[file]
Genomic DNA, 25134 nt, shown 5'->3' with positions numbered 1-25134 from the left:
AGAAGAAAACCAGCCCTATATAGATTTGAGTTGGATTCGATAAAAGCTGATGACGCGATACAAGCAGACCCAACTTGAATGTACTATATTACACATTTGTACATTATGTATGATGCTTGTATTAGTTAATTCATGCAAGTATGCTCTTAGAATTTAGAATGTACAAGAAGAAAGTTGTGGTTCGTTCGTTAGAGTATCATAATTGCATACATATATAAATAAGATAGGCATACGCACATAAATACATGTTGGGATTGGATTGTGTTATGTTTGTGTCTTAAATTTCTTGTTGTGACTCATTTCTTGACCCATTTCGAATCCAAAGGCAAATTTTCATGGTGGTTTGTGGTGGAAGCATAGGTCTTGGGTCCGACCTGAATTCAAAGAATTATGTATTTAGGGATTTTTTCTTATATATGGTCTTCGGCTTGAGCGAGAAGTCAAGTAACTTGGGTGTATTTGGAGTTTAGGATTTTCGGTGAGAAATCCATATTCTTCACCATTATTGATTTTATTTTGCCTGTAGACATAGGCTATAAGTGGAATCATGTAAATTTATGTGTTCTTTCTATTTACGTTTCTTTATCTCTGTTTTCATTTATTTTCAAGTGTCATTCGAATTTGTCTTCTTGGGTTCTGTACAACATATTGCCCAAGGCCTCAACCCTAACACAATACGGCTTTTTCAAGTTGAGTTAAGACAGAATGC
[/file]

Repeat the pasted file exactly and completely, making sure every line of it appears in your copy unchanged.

Genomic DNA, 25134 nt, shown 5'->3' with positions numbered 1-25134 from the left:
AGAAGAAAACCAGCCCTATATAGATTTGAGTTGGATTCGATAAAAGCTGATGACGCGATACAAGCAGACCCAACTTGAATGTACTATATTACACATTTGTACATTATGTATGATGCTTGTATTAGTTAATTCATGCAAGTATGCTCTTAGAATTTAGAATGTACAAGAAGAAAGTTGTGGTTCGTTCGTTAGAGTATCATAATTGCATACATATATAAATAAGATAGGCATACGCACATAAATACATGTTGGGATTGGATTGTGTTATGTTTGTGTCTTAAATTTCTTGTTGTGACTCATTTCTTGACCCATTTCGAATCCAAAGGCAAATTTTCATGGTGGTTTGTGGTGGAAGCATAGGTCTTGGGTCCGACCTGAATTCAAAGAATTATGTATTTAGGGATTTTTTCTTATATATGGTCTTCGGCTTGAGCGAGAAGTCAAGTAACTTGGGTGTATTTGGAGTTTAGGATTTTCGGTGAGAAATCCATATTCTTCACCATTATTGATTTTATTTTGCCTGTAGACATAGGCTATAAGTGGAATCATGTAAATTTATGTGTTCTTTCTATTTACGTTTCTTTATCTCTGTTTTCATTTATTTTCAAGTGTCATTCGAATTTGTCTTCTTGGGTTCTGTACAACATATTGCCCAAGGCCTCAACCCTAACACAATACGGCTTTTTCAAGTTGAGTTAAGACAGAATGC